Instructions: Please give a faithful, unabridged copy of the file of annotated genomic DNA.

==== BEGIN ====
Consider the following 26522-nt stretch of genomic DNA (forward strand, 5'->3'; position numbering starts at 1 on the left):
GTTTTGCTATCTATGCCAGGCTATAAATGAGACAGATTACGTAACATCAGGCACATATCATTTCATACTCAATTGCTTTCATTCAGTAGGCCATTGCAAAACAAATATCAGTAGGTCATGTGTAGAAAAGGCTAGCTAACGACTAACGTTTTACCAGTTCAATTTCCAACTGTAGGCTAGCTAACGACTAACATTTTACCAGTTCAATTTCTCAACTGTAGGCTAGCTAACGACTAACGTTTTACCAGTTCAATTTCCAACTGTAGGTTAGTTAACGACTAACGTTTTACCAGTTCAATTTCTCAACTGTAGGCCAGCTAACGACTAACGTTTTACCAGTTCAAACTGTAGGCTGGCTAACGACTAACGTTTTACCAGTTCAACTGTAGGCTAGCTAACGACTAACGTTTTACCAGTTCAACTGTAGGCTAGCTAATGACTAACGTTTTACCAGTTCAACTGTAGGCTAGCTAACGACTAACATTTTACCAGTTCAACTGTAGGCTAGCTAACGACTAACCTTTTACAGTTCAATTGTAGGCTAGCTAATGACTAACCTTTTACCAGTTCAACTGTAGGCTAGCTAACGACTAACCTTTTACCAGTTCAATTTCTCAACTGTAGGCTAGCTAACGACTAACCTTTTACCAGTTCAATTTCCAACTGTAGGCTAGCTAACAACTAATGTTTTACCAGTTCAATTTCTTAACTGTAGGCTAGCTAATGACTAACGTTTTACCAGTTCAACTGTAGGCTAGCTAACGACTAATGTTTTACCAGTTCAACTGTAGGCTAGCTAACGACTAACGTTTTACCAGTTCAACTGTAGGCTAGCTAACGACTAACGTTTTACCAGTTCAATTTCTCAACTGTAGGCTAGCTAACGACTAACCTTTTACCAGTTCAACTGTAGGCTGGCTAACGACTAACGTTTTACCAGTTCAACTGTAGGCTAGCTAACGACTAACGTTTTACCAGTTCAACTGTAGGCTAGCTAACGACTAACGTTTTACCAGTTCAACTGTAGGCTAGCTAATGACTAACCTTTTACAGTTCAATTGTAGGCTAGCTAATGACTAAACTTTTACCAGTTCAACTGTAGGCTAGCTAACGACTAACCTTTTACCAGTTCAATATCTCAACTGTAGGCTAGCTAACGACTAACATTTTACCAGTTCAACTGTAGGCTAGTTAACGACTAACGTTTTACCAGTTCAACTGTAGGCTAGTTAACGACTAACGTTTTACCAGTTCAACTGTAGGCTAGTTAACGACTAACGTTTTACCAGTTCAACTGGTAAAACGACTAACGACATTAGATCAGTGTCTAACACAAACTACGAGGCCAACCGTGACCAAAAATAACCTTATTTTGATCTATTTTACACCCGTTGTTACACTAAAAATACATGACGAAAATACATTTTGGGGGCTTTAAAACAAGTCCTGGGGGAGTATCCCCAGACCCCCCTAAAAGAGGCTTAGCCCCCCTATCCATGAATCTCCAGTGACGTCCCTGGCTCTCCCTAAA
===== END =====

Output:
Consider the following 26522-nt stretch of genomic DNA (forward strand, 5'->3'; position numbering starts at 1 on the left):
GTTTTGCTATCTATGCCAGGCTATAAATGAGACAGATTACGTAACATCAGGCACATATCATTTCATACTCAATTGCTTTCATTCAGTAGGCCATTGCAAAACAAATATCAGTAGGTCATGTGTAGAAAAGGCTAGCTAACGACTAACGTTTTACCAGTTCAATTTCCAACTGTAGGCTAGCTAACGACTAACATTTTACCAGTTCAATTTCTCAACTGTAGGCTAGCTAACGACTAACGTTTTACCAGTTCAATTTCCAACTGTAGGTTAGTTAACGACTAACGTTTTACCAGTTCAATTTCTCAACTGTAGGCCAGCTAACGACTAACGTTTTACCAGTTCAAACTGTAGGCTGGCTAACGACTAACGTTTTACCAGTTCAACTGTAGGCTAGCTAACGACTAACGTTTTACCAGTTCAACTGTAGGCTAGCTAATGACTAACGTTTTACCAGTTCAACTGTAGGCTAGCTAACGACTAACATTTTACCAGTTCAACTGTAGGCTAGCTAACGACTAACCTTTTACAGTTCAATTGTAGGCTAGCTAATGACTAACCTTTTACCAGTTCAACTGTAGGCTAGCTAACGACTAACCTTTTACCAGTTCAATTTCTCAACTGTAGGCTAGCTAACGACTAACCTTTTACCAGTTCAATTTCCAACTGTAGGCTAGCTAACAACTAATGTTTTACCAGTTCAATTTCTTAACTGTAGGCTAGCTAATGACTAACGTTTTACCAGTTCAACTGTAGGCTAGCTAACGACTAATGTTTTACCAGTTCAACTGTAGGCTAGCTAACGACTAACGTTTTACCAGTTCAACTGTAGGCTAGCTAACGACTAACGTTTTACCAGTTCAATTTCTCAACTGTAGGCTAGCTAACGACTAACCTTTTACCAGTTCAACTGTAGGCTGGCTAACGACTAACGTTTTACCAGTTCAACTGTAGGCTAGCTAACGACTAACGTTTTACCAGTTCAACTGTAGGCTAGCTAACGACTAACGTTTTACCAGTTCAACTGTAGGCTAGCTAATGACTAACCTTTTACAGTTCAATTGTAGGCTAGCTAATGACTAAACTTTTACCAGTTCAACTGTAGGCTAGCTAACGACTAACCTTTTACCAGTTCAATATCTCAACTGTAGGCTAGCTAACGACTAACATTTTACCAGTTCAACTGTAGGCTAGTTAACGACTAACGTTTTACCAGTTCAACTGTAGGCTAGTTAACGACTAACGTTTTACCAGTTCAACTGTAGGCTAGTTAACGACTAACGTTTTACCAGTTCAACTGGTAAAACGACTAACGACATTAGATCAGTGTCTAACACAAACTACGAGGCCAACCGTGACCAAAAATAACCTTATTTTGATCTATTTTACACCCGTTGTTACACTAAAAATACATGACGAAAATACATTTTGGGGGCTTTAAAACAAGTCCTGGGGGAGTATCCCCAGACCCCCCTAAAAGAGGCTTAGCCCCCCTATCCATGAATCTCCAGTGACGTCCCTGGCTCTCCCTAAA